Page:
New Law Tackles Irresponsible Dog Ownership
As of 20th October 2014, the police and local authorities in England and Wales were given new legal powers to tackle irresponsible dog ownership. They will be able to demand that dog owners take action to prevent anti-social behaviour.
Animal Welfare Minister Lord de Mauley said:
"Dog attacks are devastating for victims and their families which is why we are taking tough action against those who allow them to happen. Police and local authorities will now have more powers to demand that irresponsible dog owners take steps to prevent attacks before they occur. This is on top of the tougher prison sentences we introduced earlier this year for owners who allow their dogs to attack people and assistance dogs."
If a complaint has been made about a dog to the council or police, the dog's owners could be ordered to do any or all of the following:
- Attend dog training classes
- Muzzle the dog or require it to be on a lead in public
- Require the dog to be microchipped and/or neutered
- Repair fencing to prevent the dog leaving the property
A new 'Dealing with irresponsible dog ownership: practitioner’s manual' guides police forces and local authorities in the use of their new legal powers.
The manual discusses the use of informal, non-statutory methods to deal with dog related complaints before resorting to the anti-social behaviour powers. Early preventative measures such as Community Protection Notices can be used to help prevent more serious events occurring in the future.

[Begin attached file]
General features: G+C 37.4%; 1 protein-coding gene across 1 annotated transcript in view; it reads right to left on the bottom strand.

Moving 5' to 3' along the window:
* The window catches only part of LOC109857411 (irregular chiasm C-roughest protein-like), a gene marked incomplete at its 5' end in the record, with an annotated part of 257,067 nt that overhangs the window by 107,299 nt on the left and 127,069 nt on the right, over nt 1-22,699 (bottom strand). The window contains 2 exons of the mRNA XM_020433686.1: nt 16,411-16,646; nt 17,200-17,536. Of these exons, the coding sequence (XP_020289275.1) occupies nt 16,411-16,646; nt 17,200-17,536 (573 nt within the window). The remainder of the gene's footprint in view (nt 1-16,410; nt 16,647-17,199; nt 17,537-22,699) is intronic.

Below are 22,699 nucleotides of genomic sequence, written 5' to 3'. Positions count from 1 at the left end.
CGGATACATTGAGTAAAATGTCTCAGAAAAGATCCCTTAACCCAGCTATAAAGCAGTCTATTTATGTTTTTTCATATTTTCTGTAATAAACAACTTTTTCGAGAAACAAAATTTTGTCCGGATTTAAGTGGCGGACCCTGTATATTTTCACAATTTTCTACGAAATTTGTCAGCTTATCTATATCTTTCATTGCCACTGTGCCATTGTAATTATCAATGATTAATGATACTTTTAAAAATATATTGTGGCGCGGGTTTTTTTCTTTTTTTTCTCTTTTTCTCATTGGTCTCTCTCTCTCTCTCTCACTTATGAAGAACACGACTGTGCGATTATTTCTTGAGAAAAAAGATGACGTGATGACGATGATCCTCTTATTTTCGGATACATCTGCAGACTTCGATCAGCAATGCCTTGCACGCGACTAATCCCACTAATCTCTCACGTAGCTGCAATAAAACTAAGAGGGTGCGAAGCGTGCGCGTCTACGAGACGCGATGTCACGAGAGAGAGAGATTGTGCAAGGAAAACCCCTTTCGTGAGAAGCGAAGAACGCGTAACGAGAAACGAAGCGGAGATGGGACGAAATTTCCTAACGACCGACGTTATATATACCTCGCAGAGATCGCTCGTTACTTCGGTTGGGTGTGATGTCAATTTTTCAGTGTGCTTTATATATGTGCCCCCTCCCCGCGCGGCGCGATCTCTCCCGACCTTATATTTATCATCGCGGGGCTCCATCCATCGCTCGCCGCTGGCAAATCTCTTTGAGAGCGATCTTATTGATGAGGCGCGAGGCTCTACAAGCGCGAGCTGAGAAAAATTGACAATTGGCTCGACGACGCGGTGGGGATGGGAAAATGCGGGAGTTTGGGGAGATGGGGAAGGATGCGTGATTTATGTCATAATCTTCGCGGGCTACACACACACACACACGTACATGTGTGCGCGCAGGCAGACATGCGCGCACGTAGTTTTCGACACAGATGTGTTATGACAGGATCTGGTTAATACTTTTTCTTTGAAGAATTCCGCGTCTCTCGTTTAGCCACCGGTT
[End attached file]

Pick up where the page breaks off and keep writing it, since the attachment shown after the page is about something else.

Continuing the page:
Acceptable Behaviour Contracts
ABCs can be used to address potential issues early and reduce the need for more formal measures. An ABC allows authorities to engage with an individual about their inappropriate behaviour by speaking to them and offering appropriate advice.
Community Protection Notice
CPNs provide a statutory tool that can be used in cases of irresponsible dog ownership. A CPN can be used in cases where an Acceptable Behaviour Contract has not worked or in instances where the threshold is met and a statutory notice is more appropriate. They can be used in low-level incidents involving dogs e.g. where the owner is failing to control the dog and the dog is causing nuisance to others/other animals.
A civil order to prevent anti-social behaviour and address its causes. Used for higher level incidents e.g. intimidation, attacks or incidents involving other animals. The Injunction enables officers to deal with behaviour that is of a higher level, where the CPN may not be the appropriate tool to use and more formal action may be required.
Criminal Behaviour Order
An order obtained for convicted offenders to prevent and stop anti-social behaviour and address the causes. The CBO allows authorities to deal with the most serious and persistent offenders where their behaviour has brought them before a criminal court.
Public Spaces Protection Orders
The primary purpose of the PSPO is to empower local authorities to deal with anti-social behaviour that adversely affects other people using the same public space. The PSPO replaces Dog Control Orders, under which a local authority could, for example, exclude dogs from designated areas and require dogs to be kept on leads. The PSPO will continue to allow these kinds of restrictions to be put in place, but will also allow the local authority to be more flexible when responding to local problems involving dogs.
Further reading - Amended Dangerous Dogs Act - What you need to know